Egypt’s government stepped up its efforts in its perennial struggle against illegal construction on agricultural land with the drafting of a new law, which farmers consider to be a measure of questionable efficacy in tackling a deep-rooted issue.
The draft law, according to a statement made by Minister of Agriculture Ayman Abu Hadid this week, will impose an LE500,000 ($70,000) fine and a three-year jail sentence on all parties involved in building on agricultural land.
The country has long been struggling with the dilemma posed by the fact that its fast-growing population is concentrated in 7.7 percent of its total area, the Nile Valley and Delta, also home to Egypt's most fertile arable land, which accounts for a mere four percent of its surface, according to official figures published by state-statistical body CAPMAS.
Before Egypt's 25 January 2011 Revolution, violations had led to the loss of an average of 20,000 feddans (roughly 20,760 acres), as per the estimates of a former high-ranking ministry official.
The near absence of law enforcement which followed the revolution led to an explosion in unlicensed construction on agricultural land, further compounding the problem.
In the two and a half years that followed the revolution, over 38,000 reported cases of unlicensed building have claimed 903,000 feddans (roughly 937,314 acres) of land designated for farming, according to Abdel-Hamid Shehata, head of the Services Department at the ministry, which deals with the matter.
The most affected areas are in the Nile Valley and Delta; Monoufiya Governorate, northwest of Cairo, tops the list with over 125,000 violations in that period.
“The practice has become an organised business,” explained Shehata, who echoed the minister in labelling the perpetrators a “mafia.”
Traders reap large profit margins from purchasing agricultural land, sold by the feddan, and then selling it as real estate by the square metre, he said, adding that “you can buy a feddan for a quarter of a million pounds ($36,289.75) and sell it for LE2 million ($290,318), once it has been built on.”
The process of reclaiming the land for agriculture once it has been built on is an arduous and often fruitless one.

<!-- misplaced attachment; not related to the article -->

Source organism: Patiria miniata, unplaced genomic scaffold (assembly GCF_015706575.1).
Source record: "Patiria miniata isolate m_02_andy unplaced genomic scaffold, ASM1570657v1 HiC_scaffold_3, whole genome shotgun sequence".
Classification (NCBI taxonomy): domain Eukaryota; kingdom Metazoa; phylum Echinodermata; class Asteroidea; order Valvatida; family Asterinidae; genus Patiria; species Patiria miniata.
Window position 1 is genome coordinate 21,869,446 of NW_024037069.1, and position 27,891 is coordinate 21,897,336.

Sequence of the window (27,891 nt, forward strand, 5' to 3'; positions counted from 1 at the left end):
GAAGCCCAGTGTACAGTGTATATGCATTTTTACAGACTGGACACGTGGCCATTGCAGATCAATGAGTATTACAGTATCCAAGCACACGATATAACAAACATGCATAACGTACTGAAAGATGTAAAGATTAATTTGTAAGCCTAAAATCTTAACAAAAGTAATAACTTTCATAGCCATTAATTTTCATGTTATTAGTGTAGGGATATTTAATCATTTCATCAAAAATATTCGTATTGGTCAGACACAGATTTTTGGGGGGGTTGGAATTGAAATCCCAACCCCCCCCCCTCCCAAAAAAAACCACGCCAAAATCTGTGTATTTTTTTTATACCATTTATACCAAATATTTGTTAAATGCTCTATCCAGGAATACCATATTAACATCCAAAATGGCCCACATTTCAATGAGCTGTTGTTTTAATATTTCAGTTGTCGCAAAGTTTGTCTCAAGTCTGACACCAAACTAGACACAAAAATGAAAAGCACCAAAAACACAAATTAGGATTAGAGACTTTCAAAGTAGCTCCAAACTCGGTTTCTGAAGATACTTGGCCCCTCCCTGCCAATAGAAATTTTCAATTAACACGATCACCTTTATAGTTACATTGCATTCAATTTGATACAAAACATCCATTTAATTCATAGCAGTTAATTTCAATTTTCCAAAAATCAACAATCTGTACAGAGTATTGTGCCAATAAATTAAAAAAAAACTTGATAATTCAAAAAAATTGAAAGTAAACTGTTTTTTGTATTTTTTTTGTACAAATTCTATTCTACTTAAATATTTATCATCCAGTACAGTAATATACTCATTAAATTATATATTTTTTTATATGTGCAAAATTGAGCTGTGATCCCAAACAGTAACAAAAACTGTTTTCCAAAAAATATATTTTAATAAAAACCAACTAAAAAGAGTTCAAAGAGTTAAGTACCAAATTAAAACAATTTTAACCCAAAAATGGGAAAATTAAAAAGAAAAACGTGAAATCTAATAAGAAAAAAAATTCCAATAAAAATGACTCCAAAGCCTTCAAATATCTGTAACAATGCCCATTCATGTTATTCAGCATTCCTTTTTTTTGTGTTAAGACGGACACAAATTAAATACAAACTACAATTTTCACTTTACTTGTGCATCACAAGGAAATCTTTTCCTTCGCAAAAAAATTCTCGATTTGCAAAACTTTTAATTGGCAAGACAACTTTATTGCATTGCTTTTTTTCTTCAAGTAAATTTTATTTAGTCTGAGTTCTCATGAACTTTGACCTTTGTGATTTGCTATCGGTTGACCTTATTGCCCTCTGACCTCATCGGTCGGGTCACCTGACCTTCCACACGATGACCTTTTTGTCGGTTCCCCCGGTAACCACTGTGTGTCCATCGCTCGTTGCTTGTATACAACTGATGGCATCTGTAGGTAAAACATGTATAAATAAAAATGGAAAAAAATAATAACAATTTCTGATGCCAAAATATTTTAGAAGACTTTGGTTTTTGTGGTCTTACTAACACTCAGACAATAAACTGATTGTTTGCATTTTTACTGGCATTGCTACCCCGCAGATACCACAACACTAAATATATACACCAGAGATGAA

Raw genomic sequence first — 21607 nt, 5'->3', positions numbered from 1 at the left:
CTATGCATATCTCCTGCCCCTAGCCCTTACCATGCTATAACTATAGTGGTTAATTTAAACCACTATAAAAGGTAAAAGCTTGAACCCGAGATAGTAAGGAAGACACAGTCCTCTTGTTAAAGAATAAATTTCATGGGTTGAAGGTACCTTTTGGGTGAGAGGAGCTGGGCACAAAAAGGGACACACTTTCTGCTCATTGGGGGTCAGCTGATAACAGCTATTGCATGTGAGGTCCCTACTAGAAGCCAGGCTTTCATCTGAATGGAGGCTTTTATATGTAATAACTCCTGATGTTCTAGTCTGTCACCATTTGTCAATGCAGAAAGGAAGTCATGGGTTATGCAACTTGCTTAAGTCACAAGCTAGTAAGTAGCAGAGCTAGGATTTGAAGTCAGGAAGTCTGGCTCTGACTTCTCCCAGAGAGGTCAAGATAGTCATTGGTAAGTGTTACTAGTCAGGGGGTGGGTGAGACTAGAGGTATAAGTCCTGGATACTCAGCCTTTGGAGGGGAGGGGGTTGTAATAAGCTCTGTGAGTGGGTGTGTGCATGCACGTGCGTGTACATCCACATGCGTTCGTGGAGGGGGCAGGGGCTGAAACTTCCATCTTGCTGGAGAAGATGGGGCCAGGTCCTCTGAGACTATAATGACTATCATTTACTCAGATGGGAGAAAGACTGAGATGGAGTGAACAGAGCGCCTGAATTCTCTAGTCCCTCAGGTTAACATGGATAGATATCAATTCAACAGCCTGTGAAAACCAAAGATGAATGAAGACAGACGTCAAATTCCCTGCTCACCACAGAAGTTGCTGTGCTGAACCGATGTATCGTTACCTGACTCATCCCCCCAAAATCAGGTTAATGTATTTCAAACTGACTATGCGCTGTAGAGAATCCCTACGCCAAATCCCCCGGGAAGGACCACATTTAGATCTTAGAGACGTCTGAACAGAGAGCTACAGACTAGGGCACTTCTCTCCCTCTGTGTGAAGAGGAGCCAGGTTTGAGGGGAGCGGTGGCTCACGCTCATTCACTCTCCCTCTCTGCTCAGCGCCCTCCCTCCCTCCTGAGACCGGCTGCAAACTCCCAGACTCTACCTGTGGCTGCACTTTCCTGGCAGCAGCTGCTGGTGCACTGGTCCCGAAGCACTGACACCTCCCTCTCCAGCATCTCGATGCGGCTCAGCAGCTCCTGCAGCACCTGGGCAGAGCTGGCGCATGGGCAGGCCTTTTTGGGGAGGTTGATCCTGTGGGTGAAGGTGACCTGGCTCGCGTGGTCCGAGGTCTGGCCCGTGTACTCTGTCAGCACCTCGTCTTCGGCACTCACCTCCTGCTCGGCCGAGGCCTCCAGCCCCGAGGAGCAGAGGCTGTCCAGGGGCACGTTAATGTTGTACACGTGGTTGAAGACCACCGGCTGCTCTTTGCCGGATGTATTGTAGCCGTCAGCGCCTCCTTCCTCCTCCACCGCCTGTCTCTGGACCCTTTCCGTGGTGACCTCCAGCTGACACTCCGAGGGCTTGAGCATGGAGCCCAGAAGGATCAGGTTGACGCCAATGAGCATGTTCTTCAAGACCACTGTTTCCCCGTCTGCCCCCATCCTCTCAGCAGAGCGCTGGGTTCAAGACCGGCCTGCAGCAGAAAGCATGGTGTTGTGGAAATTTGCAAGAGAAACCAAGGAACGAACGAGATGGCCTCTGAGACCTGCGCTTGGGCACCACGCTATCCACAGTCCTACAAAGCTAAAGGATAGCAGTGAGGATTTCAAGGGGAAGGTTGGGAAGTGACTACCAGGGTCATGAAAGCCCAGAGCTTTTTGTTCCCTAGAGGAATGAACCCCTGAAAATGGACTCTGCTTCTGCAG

“The main problem is the reliance on the local governor to issue a demolition order,” complained Shehata. “By the time this happens there is already a finished building with a family living in it, which makes it nearly impossible for the authorities to implement the order without provoking a riot,” he elaborated.
According to the official, the new draft law will allow law enforcement authorities to interfere sooner, by doing away with the need for local approval.
Since the revolution, the government has ordered the demolition of over 90,000 unlicensed constructions nationwide, according to the ministry.
The demolitions, however, are often meaningless as they fail to return the land to its original use, said Abdel-Fattah Mekky, the mayor of a village and landowner in Egypt’s Delta Governorate of Al-Sharqiya.
"'Demolition' simply means the government comes and rams a wrecking ball through a building and leaves, after which the inhabitants just rebuild what has been destroyed," Mekky explained.
According to the mayor, the bureaucratic delays and expenses of seeking a construction license drive people to prefer building without one despite the risk they run of incurring a fine.
"The price of renting a flat has gone up tenfold in our village over the past 10 years," Mekky highlighted, "whoever has sons to marry will happily pay the one-off fine -- if the court does not acquit him altogether -- to be able to build them a home without delay."
In Mekky’s view, the harsher penalties considered in the new law may increase its deterring power, but not enough to deracinate the problem brought on by the unmet demands for low-cost housing.
With some 84 million inhabitants already, Egypt’s population is expected to reach 103.7 million by 2025, with an average annual growth rate of 1.6, according to the US Census Bureau.
According to Shehata, the government is currently drawing up a blueprint for the expansion of the designated building area around urban centres, which had not been updated since the revolution, in order to catch up with demographic pressures.
“But it is a very complex issue, and it needs to be tackled from many sides at once to be truly brought under control,” Mekky concluded.